He looked at his fish and set down his fork.  “It’s really good, but I must not be all that hungry either.  Oh, well.”

Laura put down her fork and said, softly, “I want to thank you again for your help with that man on the street last week.  That took courage.  You didn’t know.  He could have been armed.  Thank you.”

Davis blushed a bit.  “I wasn’t raised to sit on the sidelines.  You’re welcome.”

“And…,” she continued, wanting to get all of this out, “I want to apologize for the way I treated you in the supermarket today.  I was rude to you and it was uncalled for.  I’m sorry.  Forgive me.”

She picked up her fork again and tasted a few grains of the golden saffron rice.  She avoided looking at Davis.  If she had looked up she would have seen him gazing at her with a thousand questions in his eyes.

“Laura, it’s me who should be begging for your forgiveness.  I should have just let you have that ice cream instead of making a federal case out of it.  I don’t know why I behaved like that.  I didn’t mean to upset you.  Please, accept my apology.”

Laura lifted her eyes to meet his.  “Apology accepted.  Now we’re even,” she said with a shy smile.  She shook her head and said, “You must have thought I was crazy.”

“Well, for a second there, I thought you were going to go postal on me,” he said.  She didn’t hear him.  Her mind was searching for the right words to explain to him what happened.

 “It’s just that – It’s just that I – I’ve had some bad experiences with men and I overreact sometimes.  I’m sorry.”  That was as good as she could allow herself to say.

“I won’t pry,” he said, “but if I can help in any way or if you ever just want to talk, I’m in the book.”

“I don’t have a phone.”  She had thrown her cell phone into a storm drain in Boston.

“Then,” he answered, reaching into his inside coat pocket, “here is my business card with my address.  I’m either there or at the donut shop on Chestnut, most times.” He extended his hand across the table.  Laura hesitated, then took the card and propped it up against the edge of her bread plate.

“Thank you.  That’s very sweet of you.  I don’t want to be a bother,” she said, looking at his card, noting that his address wasn’t very far away.

“No bother.  I’m a good listener,” he replied.

In an effort to change the subject, Laura slipped the business card into her bag on the floor next to her chair.  It leaned neatly up against the pistol.  She then turned the focus away from herself.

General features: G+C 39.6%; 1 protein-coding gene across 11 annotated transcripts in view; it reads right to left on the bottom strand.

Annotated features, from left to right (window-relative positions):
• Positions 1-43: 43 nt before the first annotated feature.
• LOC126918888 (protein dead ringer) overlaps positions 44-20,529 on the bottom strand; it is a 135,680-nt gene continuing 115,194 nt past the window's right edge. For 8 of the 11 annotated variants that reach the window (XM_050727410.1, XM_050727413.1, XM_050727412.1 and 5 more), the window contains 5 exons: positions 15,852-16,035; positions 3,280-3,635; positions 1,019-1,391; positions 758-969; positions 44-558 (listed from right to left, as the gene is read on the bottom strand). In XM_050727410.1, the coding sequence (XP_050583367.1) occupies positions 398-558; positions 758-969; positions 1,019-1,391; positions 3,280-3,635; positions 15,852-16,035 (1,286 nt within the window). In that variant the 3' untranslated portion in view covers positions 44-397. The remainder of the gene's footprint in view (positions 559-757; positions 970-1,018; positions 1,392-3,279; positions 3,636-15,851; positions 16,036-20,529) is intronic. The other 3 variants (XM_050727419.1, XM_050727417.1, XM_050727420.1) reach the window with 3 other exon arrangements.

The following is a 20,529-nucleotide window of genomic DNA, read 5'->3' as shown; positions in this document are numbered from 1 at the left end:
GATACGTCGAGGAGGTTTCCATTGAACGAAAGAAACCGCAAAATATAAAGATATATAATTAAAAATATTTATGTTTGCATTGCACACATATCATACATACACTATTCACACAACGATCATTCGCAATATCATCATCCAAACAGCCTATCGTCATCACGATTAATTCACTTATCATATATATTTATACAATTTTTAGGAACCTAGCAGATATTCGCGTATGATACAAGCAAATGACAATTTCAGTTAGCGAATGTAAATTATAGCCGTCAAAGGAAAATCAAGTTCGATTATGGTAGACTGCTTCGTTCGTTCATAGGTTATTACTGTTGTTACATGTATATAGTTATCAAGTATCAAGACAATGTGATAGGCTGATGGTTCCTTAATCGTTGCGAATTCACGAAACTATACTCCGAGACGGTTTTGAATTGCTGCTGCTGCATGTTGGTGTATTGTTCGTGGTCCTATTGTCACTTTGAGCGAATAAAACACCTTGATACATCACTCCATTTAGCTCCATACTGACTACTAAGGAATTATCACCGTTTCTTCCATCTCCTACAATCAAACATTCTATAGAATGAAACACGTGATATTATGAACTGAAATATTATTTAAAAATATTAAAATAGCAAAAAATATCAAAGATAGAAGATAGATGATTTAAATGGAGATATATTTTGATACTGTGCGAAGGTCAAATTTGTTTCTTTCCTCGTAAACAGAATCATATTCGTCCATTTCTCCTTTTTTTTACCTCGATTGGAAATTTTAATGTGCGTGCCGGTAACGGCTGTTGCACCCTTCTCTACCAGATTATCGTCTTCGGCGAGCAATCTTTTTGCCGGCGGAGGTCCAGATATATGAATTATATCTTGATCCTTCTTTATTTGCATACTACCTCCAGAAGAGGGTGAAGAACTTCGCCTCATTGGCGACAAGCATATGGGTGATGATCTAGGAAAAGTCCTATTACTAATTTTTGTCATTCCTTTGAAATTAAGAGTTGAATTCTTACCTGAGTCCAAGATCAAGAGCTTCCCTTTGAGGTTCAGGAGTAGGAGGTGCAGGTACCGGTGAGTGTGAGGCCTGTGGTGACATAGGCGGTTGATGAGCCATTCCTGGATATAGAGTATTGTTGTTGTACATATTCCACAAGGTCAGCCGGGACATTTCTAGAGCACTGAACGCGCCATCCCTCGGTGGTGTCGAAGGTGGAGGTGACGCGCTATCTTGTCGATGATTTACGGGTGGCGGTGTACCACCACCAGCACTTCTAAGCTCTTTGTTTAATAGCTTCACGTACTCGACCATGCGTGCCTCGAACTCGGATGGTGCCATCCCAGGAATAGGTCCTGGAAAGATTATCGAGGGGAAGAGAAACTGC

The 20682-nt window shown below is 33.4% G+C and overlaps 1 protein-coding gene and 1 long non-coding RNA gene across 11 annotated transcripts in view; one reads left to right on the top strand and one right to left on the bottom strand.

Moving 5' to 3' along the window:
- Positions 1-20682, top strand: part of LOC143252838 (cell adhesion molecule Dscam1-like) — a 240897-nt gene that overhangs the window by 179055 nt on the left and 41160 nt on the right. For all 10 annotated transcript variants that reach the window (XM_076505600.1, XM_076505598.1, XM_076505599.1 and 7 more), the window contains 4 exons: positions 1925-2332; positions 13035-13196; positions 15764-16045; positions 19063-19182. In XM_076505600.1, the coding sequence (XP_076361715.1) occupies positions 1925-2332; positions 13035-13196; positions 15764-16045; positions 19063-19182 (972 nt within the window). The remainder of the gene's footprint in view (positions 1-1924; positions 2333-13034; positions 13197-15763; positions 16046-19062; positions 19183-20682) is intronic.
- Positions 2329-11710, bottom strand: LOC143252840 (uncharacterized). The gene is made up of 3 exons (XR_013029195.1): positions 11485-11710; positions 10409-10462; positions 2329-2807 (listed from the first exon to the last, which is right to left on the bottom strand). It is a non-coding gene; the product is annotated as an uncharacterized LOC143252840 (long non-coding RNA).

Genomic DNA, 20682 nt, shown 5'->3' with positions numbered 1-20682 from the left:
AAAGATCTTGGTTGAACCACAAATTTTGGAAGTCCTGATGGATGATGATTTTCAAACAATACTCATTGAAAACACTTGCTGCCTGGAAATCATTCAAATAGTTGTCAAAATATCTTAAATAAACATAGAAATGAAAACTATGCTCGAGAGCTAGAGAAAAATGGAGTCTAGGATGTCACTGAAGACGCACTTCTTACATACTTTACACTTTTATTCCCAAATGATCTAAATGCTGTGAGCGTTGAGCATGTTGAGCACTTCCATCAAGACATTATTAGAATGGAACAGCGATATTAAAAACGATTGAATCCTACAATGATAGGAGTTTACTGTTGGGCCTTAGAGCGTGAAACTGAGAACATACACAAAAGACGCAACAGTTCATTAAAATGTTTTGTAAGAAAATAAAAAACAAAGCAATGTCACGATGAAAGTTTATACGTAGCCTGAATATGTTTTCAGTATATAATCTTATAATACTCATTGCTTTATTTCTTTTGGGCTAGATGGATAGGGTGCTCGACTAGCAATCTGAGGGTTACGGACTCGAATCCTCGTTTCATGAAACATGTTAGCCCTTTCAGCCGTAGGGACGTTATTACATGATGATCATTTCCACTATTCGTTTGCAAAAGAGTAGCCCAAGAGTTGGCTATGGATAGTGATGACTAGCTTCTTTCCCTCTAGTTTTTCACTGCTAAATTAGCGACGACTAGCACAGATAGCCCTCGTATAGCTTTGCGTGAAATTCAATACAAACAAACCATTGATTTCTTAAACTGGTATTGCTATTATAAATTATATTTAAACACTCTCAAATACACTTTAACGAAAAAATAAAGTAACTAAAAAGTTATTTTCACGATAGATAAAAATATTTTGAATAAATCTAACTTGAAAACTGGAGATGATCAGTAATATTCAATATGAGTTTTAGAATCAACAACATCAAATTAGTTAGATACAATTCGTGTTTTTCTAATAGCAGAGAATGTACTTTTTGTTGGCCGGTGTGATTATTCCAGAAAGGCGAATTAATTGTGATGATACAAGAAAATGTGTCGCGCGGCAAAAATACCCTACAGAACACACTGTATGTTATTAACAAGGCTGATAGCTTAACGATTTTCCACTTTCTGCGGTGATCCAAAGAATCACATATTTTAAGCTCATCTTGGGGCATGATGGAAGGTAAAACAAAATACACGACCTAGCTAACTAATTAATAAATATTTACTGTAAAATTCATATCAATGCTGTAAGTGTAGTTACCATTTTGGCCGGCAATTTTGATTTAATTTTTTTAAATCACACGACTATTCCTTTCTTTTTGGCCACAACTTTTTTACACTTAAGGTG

“Well, Davis Lovejoy, accountant and late night hero to damsels in distress, tell me about yourself.”  She smiled and reached for the bread basket.

“Me?  There’s not a whole lot to tell, I guess,” he said, and for the next twenty minutes he gave her his life story.  She stayed silent except to offer the occasional, “I see,” or “Really?”

pull-steel-mill-1Davis began with how he had grown up as an only child in a lower middle class home in Cleveland, Ohio.  His father was one of the last of the lifelong steelworkers, a man who went to work in the mills looking for a decent wage and job security.  By the time he was 55, there was neither for him.  Thirty-five years inside the hellish world of the mill had taken his strength and his health.  The only job he could do anymore was as an inspector and his failing eyesight was letting through too much flawed product.  By his fifty-seventh birthday he was on full disability and lost in the oddities of idleness.  By age sixty he was dead, in a sense by his own hand.  Because he could no longer produce, he consumed.  Alcohol finished the job that the Hot Mill had started.

Davis’s mother had doted on “her boys” for decades.  She loved her husband and missed his presence in her life.  She confided to her sister that she felt that she never saw her husband because of the hours he was working.  Later, when he could no longer work, she saw his body at home on the couch, but it wasn’t the same man she had married at St. Columbkille’s church when she was young and three months pregnant.